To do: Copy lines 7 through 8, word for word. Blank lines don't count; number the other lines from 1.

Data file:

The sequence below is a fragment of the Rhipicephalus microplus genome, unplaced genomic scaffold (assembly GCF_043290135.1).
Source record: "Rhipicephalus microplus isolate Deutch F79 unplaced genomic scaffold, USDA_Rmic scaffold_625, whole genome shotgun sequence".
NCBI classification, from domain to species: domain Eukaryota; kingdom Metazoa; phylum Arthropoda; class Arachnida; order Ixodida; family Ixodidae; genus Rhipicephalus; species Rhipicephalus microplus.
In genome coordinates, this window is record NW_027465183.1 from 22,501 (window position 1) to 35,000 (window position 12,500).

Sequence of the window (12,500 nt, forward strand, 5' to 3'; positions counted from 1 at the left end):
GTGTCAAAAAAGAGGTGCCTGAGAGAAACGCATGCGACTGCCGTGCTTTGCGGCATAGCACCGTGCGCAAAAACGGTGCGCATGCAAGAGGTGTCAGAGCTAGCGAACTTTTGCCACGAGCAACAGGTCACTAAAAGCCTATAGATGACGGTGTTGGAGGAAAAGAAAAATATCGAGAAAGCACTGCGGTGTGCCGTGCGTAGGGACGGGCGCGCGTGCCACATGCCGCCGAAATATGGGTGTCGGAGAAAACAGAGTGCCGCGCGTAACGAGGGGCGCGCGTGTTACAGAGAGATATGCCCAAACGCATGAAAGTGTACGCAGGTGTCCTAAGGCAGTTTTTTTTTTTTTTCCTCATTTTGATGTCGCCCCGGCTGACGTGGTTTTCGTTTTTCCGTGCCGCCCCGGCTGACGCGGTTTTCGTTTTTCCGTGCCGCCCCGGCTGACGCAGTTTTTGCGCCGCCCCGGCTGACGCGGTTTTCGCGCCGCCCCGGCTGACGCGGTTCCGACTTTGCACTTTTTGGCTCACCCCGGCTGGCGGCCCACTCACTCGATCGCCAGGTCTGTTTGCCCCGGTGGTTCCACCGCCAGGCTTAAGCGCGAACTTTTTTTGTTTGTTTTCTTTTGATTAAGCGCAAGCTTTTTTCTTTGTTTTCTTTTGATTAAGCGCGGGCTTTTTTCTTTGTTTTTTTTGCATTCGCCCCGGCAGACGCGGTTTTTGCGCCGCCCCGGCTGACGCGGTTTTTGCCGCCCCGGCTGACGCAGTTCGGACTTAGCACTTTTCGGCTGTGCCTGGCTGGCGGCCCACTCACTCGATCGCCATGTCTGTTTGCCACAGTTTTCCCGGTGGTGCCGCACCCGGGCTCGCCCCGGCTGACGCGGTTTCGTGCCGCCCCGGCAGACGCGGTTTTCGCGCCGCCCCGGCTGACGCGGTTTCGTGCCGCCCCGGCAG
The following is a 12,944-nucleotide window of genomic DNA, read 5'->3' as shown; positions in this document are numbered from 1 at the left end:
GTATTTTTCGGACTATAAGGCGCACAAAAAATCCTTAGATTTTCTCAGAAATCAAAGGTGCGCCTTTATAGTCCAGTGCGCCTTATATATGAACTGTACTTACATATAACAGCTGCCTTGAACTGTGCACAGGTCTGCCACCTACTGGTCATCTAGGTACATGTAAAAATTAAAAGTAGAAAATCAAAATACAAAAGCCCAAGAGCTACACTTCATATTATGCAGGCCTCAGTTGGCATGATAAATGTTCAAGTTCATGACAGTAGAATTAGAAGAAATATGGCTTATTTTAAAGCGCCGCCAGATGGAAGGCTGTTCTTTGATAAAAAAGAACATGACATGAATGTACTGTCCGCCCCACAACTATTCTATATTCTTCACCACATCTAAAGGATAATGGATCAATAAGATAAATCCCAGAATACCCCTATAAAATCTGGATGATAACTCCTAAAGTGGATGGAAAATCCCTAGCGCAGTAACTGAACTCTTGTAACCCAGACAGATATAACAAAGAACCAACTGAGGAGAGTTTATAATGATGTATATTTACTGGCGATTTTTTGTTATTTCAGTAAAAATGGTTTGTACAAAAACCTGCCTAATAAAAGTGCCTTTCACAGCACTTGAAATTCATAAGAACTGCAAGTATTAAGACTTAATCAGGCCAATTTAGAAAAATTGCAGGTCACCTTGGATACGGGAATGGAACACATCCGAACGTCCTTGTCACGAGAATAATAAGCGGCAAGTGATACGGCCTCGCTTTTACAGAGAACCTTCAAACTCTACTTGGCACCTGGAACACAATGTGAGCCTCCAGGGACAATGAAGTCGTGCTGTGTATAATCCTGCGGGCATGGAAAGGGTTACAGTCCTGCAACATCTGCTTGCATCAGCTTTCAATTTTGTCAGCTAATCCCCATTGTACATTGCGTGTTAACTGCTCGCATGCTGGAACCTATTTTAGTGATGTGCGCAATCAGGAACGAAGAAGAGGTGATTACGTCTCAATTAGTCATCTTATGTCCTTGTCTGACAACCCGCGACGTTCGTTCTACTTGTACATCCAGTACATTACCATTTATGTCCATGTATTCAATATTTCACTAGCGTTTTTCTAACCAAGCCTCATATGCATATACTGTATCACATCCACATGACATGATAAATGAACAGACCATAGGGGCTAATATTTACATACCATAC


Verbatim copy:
The following is a 12,944-nucleotide window of genomic DNA, read 5'->3' as shown; positions in this document are numbered from 1 at the left end:
GTATTTTTCGGACTATAAGGCGCACAAAAAATCCTTAGATTTTCTCAGAAATCAAAGGTGCGCCTTTATAGTCCAGTGCGCCTTATATATGAACTGTACTTACATATAACAGCTGCCTTGAACTGTGCACAGGTCTGCCACCTACTGGTCATCTAGGTACATGTAAAAATTAAAAGTAGAAAATCAAAATACAAAAGCCCAAGAGCTACACTTCATATTATGCAGGCCTCAGTTGGCATGATAAATGTTCAAGTTCATGACAGTAGAATTAGAAGAAATATGGCTTATTTTAAAGCGCCGCCAGATGGAAGGCTGTTCTTTGATAAAAAAGAACATGACATGAATGTACTGTCCGCCCCACAACTATTCTATATTCTTCACCACATCTAAAGGATAATGGATCAATAAGATAAATCCCAGAATACCCCTATAAAATCTGGATGATAACTCCTAAAGTGGATGGAAAATCCCTAGCGCAGTAACTGAACTCTTGTAACCCAGACAGATATAACAAAGAACCAACTGAGGAGAGTTTATAATGATGTATATTTACTGGCGATTTTTTGTTATTTCAGTAAAAATGGTTTGTACAAAAACCTGCCTAATAAAAGTGCCTTTCACAGCACTTGAAATTCATAAGAACTGCAAGTATTAAGACTTAATCAGGCCAATTTAGAAAAATTGCAGGTCACCTTGGATACGGGAATGGAACACATCCGAACGTCCTTGTCACGAGAATAATAAGCGGCAAGTGATACGGCCTCGCTTTTACAGAGAACCTTCAAACTCTACTTGGCACCTGGAACACAATGTGAGCCTCCAGGGACAATGAAGTCGTGCTGTGTATAATCCTGCGGGCATGGAAAGGGTTACAGTCCTGCAACATCTGCTTGCATCAGCTTTCAATTTTGTCAGCTAATCCCCATTGTACATTGCGTGTTAACTGCTCGCATGCTGGAACCTATTTTAGTGATGTGCGCAATCAGGAACGAAGAAGAGGTGATTACGTCTCAATTAGTCATCTTATGTCCTTGTCTGACAACCCGCGACGTTCGTTCTACTTGTACATCCAGTACATTACCATTTATGTCCATGTATTCAATATTTCACTAGCGTTTTTCTAACCAAGCCTCATATGCATATACTGTATCACATCCACATGACATGATAAATGAACAGACCATAGGGGCTAATATTTACATACCATAC